the free movement clause of the CARICOM Single Market
and Economy (CSME), skilled persons are entitled to
move and work freely in the throughout the region.
These include university graduates, media practitioners,
artistes, musicians, sportspersons, managers, technical
and supervisory staff attached to a company or a self-employed
But while university graduates only need to show their
degrees to be granted a CARICOM Recognition of Skills
Qualification, other professionals such as sportsmen,
musicians and artistes, are required to present other
The CARICOM Secretariat outlines that even within
these broad areas, there are more specific categories.
In sport for example, different documents are required
from athletes as opposed to coaches, whilst athletes
have to be registered as a professional or semi professional
in their field, coaches need to give proof of their
affiliation to the respective sport federation, their
tenure in the profession and their qualifications
regarding their job.
The list of requirements for coaches is also further
broken down by the sport activity itself. This means
that cricket coaches are required to present a different
set of documents than football or track and field
coaches. Cricket coaches for example, have to present
their West Indies Cricket Board (WICB) Senior Coaching
Certificate, documentation that proves their affiliation
to the National Cricket Association and also documentation
that says that they have been coaches in the region
for the past three years.
Football coaches are required to show their diplomas
from reputable institutions, examples of which are:
the FIFA level 3 Academy Coaching Diploma, the Brazil
Football Academy Coaching Diploma or the Football
Association of England Coaching Diploma. They should
also be practising coaches within the last 18 months
and affiliated to their country’s National Football
On the other hand, track and field coaches are required
to present their International Amateur Athletic Federation
Level 11 Coaching Certificates in sprints and hurdles,
throws and jumps or middle and long distance running.
If they do not have these documents, they may present
their coaching diploma, from a reputable institution,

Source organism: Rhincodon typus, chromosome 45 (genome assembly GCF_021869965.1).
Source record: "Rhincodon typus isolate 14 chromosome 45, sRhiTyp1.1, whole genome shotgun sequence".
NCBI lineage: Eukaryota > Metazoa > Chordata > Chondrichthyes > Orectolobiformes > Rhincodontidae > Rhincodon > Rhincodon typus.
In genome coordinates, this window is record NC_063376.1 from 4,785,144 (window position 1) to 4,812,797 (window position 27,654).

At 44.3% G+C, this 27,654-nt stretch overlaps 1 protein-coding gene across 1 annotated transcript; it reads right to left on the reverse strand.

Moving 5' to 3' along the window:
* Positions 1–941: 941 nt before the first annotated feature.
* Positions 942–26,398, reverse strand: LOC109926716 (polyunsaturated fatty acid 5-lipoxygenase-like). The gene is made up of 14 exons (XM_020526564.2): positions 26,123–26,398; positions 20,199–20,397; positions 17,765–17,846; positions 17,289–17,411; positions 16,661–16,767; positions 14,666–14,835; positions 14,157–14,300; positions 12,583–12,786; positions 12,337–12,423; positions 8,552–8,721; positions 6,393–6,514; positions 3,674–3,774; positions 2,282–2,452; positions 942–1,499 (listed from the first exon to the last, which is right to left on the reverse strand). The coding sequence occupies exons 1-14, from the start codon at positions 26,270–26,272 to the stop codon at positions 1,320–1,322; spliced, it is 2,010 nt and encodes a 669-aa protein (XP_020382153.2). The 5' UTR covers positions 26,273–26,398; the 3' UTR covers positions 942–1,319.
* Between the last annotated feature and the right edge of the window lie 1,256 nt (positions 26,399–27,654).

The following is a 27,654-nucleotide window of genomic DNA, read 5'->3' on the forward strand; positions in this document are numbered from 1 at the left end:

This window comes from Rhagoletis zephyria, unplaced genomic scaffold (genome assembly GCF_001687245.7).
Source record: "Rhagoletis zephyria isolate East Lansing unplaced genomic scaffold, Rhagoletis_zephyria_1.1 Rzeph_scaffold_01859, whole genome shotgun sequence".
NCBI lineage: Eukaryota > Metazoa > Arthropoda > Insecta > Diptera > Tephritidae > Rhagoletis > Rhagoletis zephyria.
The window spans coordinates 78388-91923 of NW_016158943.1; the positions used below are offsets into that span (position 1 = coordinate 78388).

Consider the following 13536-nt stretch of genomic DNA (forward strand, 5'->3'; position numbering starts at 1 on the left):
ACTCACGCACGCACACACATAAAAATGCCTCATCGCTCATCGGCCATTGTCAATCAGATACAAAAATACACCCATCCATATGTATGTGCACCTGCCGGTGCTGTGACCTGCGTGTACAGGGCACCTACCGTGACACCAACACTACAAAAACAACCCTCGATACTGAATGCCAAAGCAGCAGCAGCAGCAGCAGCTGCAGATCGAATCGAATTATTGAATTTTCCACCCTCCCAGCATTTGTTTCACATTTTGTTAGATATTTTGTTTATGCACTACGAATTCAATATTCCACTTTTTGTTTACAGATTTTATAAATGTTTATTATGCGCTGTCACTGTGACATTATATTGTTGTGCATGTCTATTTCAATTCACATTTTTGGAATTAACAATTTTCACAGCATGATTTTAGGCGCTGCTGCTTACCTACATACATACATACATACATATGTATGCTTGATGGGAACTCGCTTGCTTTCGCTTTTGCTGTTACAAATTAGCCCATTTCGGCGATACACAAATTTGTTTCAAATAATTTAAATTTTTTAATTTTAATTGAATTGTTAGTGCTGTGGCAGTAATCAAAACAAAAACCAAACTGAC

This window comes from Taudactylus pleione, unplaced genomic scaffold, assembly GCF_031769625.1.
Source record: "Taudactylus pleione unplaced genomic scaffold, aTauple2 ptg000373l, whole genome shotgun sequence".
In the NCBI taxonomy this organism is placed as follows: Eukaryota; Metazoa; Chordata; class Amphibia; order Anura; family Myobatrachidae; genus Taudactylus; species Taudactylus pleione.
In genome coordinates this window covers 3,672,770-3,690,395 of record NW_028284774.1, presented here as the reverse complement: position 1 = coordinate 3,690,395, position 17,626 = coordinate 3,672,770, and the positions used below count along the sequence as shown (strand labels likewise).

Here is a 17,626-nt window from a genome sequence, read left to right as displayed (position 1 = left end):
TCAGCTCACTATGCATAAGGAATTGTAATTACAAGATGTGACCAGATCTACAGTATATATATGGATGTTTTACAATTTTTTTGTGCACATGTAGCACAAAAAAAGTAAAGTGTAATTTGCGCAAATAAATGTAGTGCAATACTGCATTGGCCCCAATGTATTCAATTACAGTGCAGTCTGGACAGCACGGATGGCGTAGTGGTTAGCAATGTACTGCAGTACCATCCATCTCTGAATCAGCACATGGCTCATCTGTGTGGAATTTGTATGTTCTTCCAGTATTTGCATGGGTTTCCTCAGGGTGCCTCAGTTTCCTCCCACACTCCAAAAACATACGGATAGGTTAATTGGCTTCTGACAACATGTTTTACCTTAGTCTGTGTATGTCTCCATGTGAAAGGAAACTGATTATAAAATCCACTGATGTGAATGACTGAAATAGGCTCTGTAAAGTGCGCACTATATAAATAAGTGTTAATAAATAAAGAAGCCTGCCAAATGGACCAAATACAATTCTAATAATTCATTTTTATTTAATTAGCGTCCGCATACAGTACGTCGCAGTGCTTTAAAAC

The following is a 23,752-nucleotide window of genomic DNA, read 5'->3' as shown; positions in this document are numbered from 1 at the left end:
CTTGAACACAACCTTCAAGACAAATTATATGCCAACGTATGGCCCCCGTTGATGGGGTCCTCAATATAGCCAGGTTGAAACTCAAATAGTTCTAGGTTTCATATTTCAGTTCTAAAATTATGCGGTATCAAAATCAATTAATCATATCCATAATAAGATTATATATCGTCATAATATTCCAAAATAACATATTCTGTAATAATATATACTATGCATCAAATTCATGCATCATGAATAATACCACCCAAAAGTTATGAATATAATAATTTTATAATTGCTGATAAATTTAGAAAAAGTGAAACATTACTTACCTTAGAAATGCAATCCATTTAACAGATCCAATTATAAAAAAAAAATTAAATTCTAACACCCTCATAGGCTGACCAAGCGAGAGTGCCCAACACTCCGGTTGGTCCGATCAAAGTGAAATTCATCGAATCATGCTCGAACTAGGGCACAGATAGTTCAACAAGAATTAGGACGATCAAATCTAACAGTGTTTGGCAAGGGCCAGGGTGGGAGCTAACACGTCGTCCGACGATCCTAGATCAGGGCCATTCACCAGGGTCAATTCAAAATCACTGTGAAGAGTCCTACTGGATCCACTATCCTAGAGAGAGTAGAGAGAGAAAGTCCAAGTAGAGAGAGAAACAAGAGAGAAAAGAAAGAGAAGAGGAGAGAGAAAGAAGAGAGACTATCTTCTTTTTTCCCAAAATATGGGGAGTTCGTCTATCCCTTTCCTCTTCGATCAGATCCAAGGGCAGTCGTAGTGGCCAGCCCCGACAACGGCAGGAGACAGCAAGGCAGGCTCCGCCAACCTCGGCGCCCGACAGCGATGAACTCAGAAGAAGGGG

along with proof of practical experience within the
last two years or present evidence of their affiliation
with their country’s National Athletic Association.
Artistes or musicians fall into four separate categories
and each grouping has specific documentation requirements.
Category one consists of visual, performing, literary,
plastic, folk and carnival artistes. To be granted
the skills certificates they will have to prove the
community or national impact that their work has,
give a record of awards granted by professional or
national bodies and/or a record of employment in the
Category two artistes or musicians are technicians
such as stage or road managers and light and sound
operators. They should also prove the national impact
of their activities, give a track record or give evidence
of special training in the specific field in order
to be granted the skills certificate.
Support staff such as road crew, which is different
from road managers, constitute the third category.
To be granted the skills certificate, they have to
prove that they are attached to an artiste or musician.
In category four is the arts educator, who has no
university certification, but is qualified up to a
certain level within the education system and/or has
evidence of special training in the specific field.
Skilled CARICOM nationals, who wish to exercise their
right under the Free Movement clause under the CSME,
can either apply for the skills certificate in either
the host or home state.
The Caribbean Community (CARICOM) Free Movement of
Persons Act, 1997, is a legislation that all CARICOM
Member States should have in place by December 2005,
the latest. It allows for free movement of skilled
labour in six categories and persons can qualify for
Skills Certificates, which allow for free movement
across the CARICOM region.